Students will learn about the formation, financing and management of disruptive startups through live cases, hands-on experience and workshops. The course will be centered on student observations of the interactions of startup founders and their potential investors. After familiarizing themselves with the startups, students will apply basic analytical tools, drawn from management, economics and finance to evaluate the size of markets, attractiveness of industries, financing options of early-stage ventures, sustainable competitive advantage of proposed strategies, and the risks and potential of ideas. Along with the experiential component, the course will introduce students to a framework for developing an entrepreneurial strategy. Due to the course’s special circumstances, which involve working with new companies seeking capital: 1) students sign a non-disclosure agreement, 2) penalty is imposed for missed classes, 3) interested students must apply to the course to be considered. The course will run over the Fall and Spring and is delivered in conjunction with the Creative Destruction Lab (CDL) program. Interested students should familiarize themselves with the CDL and its various activities prior to applying.
MGMT-UB 8 Managing Innovation:
The course addresses questions like: How is design thinking impacting our understanding of strategy and organization design? What roles do the project, middle and senior management play in the innovation process? How do you decide which ideas are worth pursuing? How do firms choose among multiple attractive innovation projects? What are the best ways to protect a firm’s intellectual property?
MGMT-UB 85 Patterns of Entrepreneurship:
This course teaches students how to identify and evaluate business opportunities, develop a business concept and assess and obtain the required resources, and manage the growth of new ventures.
MGMT-UB 9087 Innovation and Entrepreneurship in Israel:
The course explores the origins for the emerging of a vibrant technological entrepreneurial ecosystem in Israel. The course will explore recent trends in the development of the Israeli Hi-tech industry, highlight possible constraints for its continued growth.
MKTG-GB 2171 Innovation & Design:
The course structure will focus on a process used to describe a way of thinking and set of deliverables associated with creative concept exploration in product, digital, and/or environment design projects. Each week, the course will represent the phases conducted by an innovation consulting firm to synthesize real-time research, and approach ideation and investigation on parallel tracks.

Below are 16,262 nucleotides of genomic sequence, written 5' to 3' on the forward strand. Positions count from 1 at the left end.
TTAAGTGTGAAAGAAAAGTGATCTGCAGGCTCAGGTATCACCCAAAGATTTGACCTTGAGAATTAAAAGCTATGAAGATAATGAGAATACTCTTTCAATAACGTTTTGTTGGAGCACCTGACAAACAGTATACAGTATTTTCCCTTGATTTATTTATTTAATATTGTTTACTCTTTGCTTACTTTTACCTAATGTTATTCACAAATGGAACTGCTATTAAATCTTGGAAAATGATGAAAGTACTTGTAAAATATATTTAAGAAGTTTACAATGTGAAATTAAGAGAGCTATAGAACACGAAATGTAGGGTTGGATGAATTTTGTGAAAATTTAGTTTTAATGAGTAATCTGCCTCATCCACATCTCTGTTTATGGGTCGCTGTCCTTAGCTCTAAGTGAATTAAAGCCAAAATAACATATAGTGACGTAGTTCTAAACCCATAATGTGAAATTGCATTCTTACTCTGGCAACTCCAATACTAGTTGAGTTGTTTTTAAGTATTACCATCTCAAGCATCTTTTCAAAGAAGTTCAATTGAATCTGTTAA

MKTG-GB.2191 30 Tech Product Management:
This course is designed to provide you with a framework for understanding product management for technology products within a range of organizations large and small. The course covers tangible tools, techniques, best practices and real world simulation of what a product manager faces in trying to deliver against product, company and user objectives.
MKTG-UB 49 Business of Producing (Offered Fall 2018):
A specialized EMT course within the Berkley Center for Entrepreneurial Studies designed to provide students with a framework for understanding the dynamics of producing (as a business profession) a finished creative product in the entertainment and media industries, developing a business model, and generating an income stream to repay and provide investors with a profit. Educates the student in the process of feature film and long-form television production from the initial concept of the story, through script development, to completion of the project. Covers the most important steps in the production of an independent film, a studio project, a network TV or cable show, a radio program, a Broadway production, and an advertising television commercial. Explores all the elements a producer must know, understand, and eventually become skilled with through mastery of development, including script selection, finance, budgeting, timetable development, team building, talent selection, sales, contract and union negotiation, regulations, technology, and other relevant core competencies.
MS-CEI: Master's of Science in Computing, Entrepreneurship and Innovation:
The new MS program in Computing, Entrepreneurship, and Innovation (MS-CEI) is offered jointly by the Courant Institute and the Stern School of Business.
Starting in Summer 2018, the MS-CEI has been designed to train future generations of technology entrepreneurs in the fundamentals of computer science and entrepreneurship - applications are due by December 2017.
MULT-UB 301 Getting to Launch: The Lean Startup Lab (Offered Fall 2018):